Learn chocolate chip cookie science so you can create your perfect cookie! Love a really chewy cookie? Or a really crispy cookie? OR how about cakey? These guidelines will help you edit your cookie recipes to create your own perfect chocolate chip cookie!

Close up view of a chocolate chip cookie on baking sheet

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There is no doubt in my mind that Chocolate Chip Cookies are the ultimate classic baked good and comfort food. There is just nothing that compares to a warm gooey cookie right out of the oven. And in my early baking years I set out on a mission to develop the most perfect chocolate chip cookie recipe ever.

But this led to the question: What is my idea of the perfect chocolate chip cookie? I am all about contrasts, so I want a variety of textures and flavors. So I worked hard to create that for myself. A thick, chewy on the inside crunchy on the outside cookie that has hints of caramel and salt with dark chocolate chips and toasted pecans. You can find my Ultimate Chocolate Chip Cookie Recipe here.

But this process of creating my own perfect chocolate chip cookie showed me that not everyone has the same idea of what makes a chocolate chip cookie truly perfect. You might like yours super thin and chewy. Or maybe really thick and cakey. So I am here to teach you the chocolate chip cookie science so that you might create your own perfect cookie.

The Basic Chocolate Chip Cookie

Let’s start at the beginning with the Nestle Toll House Cookie Recipe. You know, the one on the back of the bag of chocolate chips? It’s the standard, classic Chocolate Chip Cookie Recipe.

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It creates a fairly middle road cookie. Chewy in the middle, slightly crispy on the edges, with a fairly one note flavor profile. These are the nostalgic cookies from my childhood.

Nestle Toll House Cookie Recipe

  • 2 1/4 cups all-purpose flour
  • 1 tsp baking soda
  • 1 tsp salt
  • 1 cup butter, softened
  • 3/4 cup granulated sugar
  • 3/4 cup packed brown sugar
  • 1 tsp vanilla
  • 2 large eggs
  • 2 cups Nestle Toll House Chocolate Chips
  • 2 1/4 cups all-purpose flour

Changing the Ingredients to Achieve Your Desired Texture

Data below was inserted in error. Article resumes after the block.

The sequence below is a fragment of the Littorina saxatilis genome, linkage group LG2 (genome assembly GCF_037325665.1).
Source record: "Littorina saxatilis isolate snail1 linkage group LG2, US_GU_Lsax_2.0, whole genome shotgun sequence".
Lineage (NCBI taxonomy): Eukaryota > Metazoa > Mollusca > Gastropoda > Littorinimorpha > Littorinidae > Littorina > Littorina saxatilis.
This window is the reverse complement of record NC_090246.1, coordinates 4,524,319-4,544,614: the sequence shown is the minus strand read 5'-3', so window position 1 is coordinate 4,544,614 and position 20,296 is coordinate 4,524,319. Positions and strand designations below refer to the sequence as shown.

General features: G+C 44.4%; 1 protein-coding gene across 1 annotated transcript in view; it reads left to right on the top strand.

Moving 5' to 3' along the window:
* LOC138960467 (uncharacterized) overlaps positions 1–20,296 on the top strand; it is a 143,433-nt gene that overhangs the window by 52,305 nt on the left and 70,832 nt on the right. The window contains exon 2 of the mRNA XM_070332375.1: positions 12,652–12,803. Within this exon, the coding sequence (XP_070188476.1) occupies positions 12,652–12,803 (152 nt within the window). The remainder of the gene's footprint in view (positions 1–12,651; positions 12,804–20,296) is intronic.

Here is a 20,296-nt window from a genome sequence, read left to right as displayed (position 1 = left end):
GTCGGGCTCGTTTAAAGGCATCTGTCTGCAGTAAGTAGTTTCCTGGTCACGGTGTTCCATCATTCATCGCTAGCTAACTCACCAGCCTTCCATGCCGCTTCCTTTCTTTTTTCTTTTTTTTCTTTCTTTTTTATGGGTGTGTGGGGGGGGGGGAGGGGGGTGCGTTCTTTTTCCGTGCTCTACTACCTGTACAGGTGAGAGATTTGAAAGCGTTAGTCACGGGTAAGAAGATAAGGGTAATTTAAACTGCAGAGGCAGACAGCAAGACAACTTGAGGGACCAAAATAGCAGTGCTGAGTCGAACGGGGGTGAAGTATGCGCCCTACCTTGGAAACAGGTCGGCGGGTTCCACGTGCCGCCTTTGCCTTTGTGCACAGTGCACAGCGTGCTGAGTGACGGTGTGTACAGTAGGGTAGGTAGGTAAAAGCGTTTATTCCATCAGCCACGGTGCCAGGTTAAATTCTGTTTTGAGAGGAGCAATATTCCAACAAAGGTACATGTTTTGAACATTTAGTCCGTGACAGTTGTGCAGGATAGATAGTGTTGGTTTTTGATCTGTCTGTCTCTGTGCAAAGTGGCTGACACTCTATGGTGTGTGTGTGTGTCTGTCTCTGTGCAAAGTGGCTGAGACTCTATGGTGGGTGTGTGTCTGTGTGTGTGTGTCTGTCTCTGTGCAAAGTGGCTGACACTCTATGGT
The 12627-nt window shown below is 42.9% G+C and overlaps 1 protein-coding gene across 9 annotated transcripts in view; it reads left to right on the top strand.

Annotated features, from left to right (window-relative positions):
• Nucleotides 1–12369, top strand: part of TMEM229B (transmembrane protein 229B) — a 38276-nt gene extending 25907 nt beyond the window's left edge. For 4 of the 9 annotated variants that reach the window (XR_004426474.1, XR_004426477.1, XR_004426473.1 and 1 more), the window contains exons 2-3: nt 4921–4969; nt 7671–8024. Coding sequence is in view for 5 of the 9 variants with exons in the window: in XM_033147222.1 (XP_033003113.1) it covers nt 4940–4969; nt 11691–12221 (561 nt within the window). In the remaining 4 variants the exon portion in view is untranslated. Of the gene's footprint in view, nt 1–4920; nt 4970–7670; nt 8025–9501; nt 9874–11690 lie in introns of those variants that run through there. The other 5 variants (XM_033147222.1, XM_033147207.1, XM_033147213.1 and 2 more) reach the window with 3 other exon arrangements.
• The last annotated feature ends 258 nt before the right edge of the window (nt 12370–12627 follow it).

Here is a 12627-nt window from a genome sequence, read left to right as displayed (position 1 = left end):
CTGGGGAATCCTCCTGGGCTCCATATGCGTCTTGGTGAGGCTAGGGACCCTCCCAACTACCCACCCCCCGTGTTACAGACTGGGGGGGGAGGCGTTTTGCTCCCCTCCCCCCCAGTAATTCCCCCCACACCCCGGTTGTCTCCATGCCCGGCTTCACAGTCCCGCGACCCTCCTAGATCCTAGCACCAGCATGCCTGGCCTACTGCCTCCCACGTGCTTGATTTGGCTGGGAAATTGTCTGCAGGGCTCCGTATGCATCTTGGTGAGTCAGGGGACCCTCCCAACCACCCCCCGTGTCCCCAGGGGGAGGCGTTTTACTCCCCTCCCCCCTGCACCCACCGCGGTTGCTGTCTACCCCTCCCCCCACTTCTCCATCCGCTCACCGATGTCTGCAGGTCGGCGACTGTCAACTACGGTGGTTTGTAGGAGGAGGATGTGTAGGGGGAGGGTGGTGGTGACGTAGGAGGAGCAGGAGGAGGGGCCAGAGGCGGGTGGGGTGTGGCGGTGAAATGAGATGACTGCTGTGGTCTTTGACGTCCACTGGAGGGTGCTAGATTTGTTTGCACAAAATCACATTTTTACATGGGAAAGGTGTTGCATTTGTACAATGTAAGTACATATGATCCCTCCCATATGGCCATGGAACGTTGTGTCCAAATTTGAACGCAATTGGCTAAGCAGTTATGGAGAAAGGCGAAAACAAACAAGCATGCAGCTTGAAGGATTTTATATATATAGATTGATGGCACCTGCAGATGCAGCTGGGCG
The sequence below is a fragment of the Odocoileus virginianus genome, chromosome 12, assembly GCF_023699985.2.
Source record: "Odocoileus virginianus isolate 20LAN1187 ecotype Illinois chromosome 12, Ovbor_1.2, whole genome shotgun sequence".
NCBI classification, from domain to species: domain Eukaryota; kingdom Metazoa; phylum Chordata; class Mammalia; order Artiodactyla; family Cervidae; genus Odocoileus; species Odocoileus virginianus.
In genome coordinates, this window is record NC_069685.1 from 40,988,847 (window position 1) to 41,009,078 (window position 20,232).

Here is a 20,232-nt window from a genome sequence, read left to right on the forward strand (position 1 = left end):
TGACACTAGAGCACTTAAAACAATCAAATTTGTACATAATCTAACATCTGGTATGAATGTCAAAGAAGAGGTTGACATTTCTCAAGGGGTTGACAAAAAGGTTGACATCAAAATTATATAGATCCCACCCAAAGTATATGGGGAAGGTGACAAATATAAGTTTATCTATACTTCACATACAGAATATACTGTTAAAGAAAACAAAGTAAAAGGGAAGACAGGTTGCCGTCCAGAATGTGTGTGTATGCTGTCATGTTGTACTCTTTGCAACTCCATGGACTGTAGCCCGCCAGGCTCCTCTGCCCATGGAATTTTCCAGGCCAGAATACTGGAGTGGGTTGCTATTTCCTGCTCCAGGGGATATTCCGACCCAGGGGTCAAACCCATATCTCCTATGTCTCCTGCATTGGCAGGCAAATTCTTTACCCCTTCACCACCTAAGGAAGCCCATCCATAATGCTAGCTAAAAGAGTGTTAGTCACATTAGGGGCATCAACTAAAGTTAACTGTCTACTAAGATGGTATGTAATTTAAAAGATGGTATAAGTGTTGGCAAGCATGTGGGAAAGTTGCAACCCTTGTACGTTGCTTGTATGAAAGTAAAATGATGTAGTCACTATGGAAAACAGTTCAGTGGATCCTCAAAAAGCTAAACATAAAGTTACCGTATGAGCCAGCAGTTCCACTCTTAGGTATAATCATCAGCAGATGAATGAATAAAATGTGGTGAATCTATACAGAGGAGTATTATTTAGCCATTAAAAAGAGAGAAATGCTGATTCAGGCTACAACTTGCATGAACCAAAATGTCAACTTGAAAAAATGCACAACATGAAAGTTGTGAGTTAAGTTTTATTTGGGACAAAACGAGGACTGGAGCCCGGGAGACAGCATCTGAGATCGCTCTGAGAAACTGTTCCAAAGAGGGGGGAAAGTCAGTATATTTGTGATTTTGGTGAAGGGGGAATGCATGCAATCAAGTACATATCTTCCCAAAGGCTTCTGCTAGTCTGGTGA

I see the Toll House recipe as a fairly neutral chocolate chip cookie recipe and a good starting point for manipulation to create your own perfect cookie. Each ingredient of this recipe can be altered to change the final product based your own preferences. Let’s review each ingredient.


  • If you want chewier cookies change out the all-purpose flour for bread flour. Bread flour has more protein and therefore will create more gluten.
  • If you want cakier cookies increase the amount of flour to 2 1/2 cups.
  • If you want thicker cookies with lots of texture cut back the flour to 2 cups and add 1 cup of oat flour. You can find this in the grocery store or create your own by grinding old fashioned oats in a blender to a fine crumb.

Baking Soda & Baking Powder

  • If you want cakier cookies, add 1 tsp of baking powder and keep the 1 tsp of baking soda.
  • If you want flatter cookies, eliminate the baking soda from the recipe.


Salt is one of the ingredients that only affects the flavor. You can reduce or increase this amount according to your own preference for the salty/sweet combo. But don’t eliminate it completely! I usually increase it to 1 1/4 tsp and use Morton kosher salt for a more coarse flake.


  • If you are wanting a nice chew to your cookies and have decided to opt for the bread flour, melt the butter. The water from the melted butter will mix with the flour to create more gluten.
  • If you like a more complex caramel flavor to your cookies, brown the butter.